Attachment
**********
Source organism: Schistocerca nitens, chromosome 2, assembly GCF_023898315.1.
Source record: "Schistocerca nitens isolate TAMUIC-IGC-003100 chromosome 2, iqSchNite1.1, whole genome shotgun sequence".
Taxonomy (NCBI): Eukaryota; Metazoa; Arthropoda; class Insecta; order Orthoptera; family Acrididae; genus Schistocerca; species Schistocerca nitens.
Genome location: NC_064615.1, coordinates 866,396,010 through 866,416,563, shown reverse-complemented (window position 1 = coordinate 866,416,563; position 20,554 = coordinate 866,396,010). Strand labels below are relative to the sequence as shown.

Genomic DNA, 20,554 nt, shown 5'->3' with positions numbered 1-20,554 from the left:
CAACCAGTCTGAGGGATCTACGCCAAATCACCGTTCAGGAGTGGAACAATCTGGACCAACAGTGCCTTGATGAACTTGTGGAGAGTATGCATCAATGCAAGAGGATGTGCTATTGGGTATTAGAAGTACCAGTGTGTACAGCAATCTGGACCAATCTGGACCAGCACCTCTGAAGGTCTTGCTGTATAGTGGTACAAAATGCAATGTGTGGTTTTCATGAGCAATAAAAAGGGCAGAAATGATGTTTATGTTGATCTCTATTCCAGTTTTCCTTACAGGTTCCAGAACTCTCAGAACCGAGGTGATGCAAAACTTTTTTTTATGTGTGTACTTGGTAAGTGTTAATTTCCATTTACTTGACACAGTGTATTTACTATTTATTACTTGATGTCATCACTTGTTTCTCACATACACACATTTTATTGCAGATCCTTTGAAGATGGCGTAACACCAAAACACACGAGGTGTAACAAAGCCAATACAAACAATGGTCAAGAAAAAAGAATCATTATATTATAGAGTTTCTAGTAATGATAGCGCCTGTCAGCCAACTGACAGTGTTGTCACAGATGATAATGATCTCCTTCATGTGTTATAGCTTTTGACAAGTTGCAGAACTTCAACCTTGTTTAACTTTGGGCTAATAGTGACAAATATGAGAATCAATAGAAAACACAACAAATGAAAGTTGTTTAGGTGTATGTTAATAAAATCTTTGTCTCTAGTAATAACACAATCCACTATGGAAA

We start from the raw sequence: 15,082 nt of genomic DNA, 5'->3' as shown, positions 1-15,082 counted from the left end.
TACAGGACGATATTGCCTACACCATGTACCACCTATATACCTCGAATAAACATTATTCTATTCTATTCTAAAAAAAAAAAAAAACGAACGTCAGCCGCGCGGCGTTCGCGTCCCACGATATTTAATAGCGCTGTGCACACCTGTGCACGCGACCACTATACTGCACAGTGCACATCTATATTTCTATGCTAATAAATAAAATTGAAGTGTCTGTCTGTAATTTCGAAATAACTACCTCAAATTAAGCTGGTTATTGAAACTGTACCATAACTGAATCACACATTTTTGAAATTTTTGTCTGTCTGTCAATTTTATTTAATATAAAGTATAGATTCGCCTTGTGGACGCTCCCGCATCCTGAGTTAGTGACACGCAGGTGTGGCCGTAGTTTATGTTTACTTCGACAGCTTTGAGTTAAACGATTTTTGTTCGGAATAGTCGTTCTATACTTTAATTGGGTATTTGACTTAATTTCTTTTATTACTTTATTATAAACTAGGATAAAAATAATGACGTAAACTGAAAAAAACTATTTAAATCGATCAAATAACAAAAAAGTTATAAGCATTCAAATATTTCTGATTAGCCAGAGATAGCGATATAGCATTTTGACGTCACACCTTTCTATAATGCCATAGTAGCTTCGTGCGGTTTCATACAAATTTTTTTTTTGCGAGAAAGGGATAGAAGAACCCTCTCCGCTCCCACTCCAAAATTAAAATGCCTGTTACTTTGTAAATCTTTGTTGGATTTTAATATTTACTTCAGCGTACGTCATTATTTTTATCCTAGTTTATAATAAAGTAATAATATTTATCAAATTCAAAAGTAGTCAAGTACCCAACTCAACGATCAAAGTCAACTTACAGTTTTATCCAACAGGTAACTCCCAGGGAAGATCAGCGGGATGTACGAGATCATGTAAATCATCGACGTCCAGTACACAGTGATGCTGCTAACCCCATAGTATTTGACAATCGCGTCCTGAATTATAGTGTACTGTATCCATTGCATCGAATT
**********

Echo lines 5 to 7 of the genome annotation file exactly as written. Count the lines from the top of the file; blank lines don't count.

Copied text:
Genomic DNA, 20,554 nt, shown 5'->3' with positions numbered 1-20,554 from the left:
CAACCAGTCTGAGGGATCTACGCCAAATCACCGTTCAGGAGTGGAACAATCTGGACCAACAGTGCCTTGATGAACTTGTGGAGAGTATGCATCAATGCAAGAGGATGTGCTATTGGGTATTAGAAGTACCAGTGTGTACAGCAATCTGGACCAATCTGGACCAGCACCTCTGAAGGTCTTGCTGTATAGTGGTACAAAATGCAATGTGTGGTTTTCATGAGCAATAAAAAGGGCAGAAATGATGTTTATGTTGATCTCTATTCCAGTTTTCCTTACAGGTTCCAGAACTCTCAGAACCGAGGTGATGCAAAACTTTTTTTTATGTGTGTACTTGGTAAGTGTTAATTTCCATTTACTTGACACAGTGTATTTACTATTTATTACTTGATGTCATCACTTGTTTCTCACATACACACATTTTATTGCAGATCCTTTGAAGATGGCGTAACACCAAAACACACGAGGTGTAACAAAGCCAATACAAACAATGGTCAAGAAAAAAGAATCATTATATTATAGAGTTTCTAGTAATGATAGCGCCTGTCAGCCAACTGACAGTGTTGTCACAGATGATAATGATCTCCTTCATGTGTTATAGCTTTTGACAAGTTGCAGAACTTCAACCTTGTTTAACTTTGGGCTAATAGTGACAAATATGAGAATCAATAGAAAACACAACAAATGAAAGTTGTTTAGGTGTATGTTAATAAAATCTTTGTCTCTAGTAATAACACAATCCACTATGGAAA

We start from the raw sequence: 15,082 nt of genomic DNA, 5'->3' as shown, positions 1-15,082 counted from the left end.